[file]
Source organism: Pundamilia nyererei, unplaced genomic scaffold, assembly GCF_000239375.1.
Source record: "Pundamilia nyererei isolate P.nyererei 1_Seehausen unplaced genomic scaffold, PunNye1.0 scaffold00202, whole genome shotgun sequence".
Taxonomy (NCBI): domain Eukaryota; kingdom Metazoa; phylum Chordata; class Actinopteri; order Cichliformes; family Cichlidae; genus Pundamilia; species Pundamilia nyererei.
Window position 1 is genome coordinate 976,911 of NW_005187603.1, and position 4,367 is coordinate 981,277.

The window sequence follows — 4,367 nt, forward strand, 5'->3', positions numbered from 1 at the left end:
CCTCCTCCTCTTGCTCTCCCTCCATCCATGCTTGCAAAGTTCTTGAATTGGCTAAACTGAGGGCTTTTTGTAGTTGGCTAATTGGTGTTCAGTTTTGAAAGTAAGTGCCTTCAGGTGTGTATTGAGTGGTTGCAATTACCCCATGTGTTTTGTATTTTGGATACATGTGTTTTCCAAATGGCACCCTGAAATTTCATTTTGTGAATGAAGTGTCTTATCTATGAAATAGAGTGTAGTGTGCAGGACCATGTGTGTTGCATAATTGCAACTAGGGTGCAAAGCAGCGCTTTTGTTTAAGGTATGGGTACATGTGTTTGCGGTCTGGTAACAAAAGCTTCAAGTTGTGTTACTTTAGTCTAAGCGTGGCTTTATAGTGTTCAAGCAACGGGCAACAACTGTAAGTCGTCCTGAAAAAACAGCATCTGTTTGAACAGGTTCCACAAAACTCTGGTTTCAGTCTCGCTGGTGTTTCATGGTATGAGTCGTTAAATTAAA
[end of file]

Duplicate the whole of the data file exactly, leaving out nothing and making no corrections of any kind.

Source organism: Pundamilia nyererei, unplaced genomic scaffold, assembly GCF_000239375.1.
Source record: "Pundamilia nyererei isolate P.nyererei 1_Seehausen unplaced genomic scaffold, PunNye1.0 scaffold00202, whole genome shotgun sequence".
Taxonomy (NCBI): domain Eukaryota; kingdom Metazoa; phylum Chordata; class Actinopteri; order Cichliformes; family Cichlidae; genus Pundamilia; species Pundamilia nyererei.
Window position 1 is genome coordinate 976,911 of NW_005187603.1, and position 4,367 is coordinate 981,277.

The window sequence follows — 4,367 nt, forward strand, 5'->3', positions numbered from 1 at the left end:
CCTCCTCCTCTTGCTCTCCCTCCATCCATGCTTGCAAAGTTCTTGAATTGGCTAAACTGAGGGCTTTTTGTAGTTGGCTAATTGGTGTTCAGTTTTGAAAGTAAGTGCCTTCAGGTGTGTATTGAGTGGTTGCAATTACCCCATGTGTTTTGTATTTTGGATACATGTGTTTTCCAAATGGCACCCTGAAATTTCATTTTGTGAATGAAGTGTCTTATCTATGAAATAGAGTGTAGTGTGCAGGACCATGTGTGTTGCATAATTGCAACTAGGGTGCAAAGCAGCGCTTTTGTTTAAGGTATGGGTACATGTGTTTGCGGTCTGGTAACAAAAGCTTCAAGTTGTGTTACTTTAGTCTAAGCGTGGCTTTATAGTGTTCAAGCAACGGGCAACAACTGTAAGTCGTCCTGAAAAAACAGCATCTGTTTGAACAGGTTCCACAAAACTCTGGTTTCAGTCTCGCTGGTGTTTCATGGTATGAGTCGTTAAATTAAA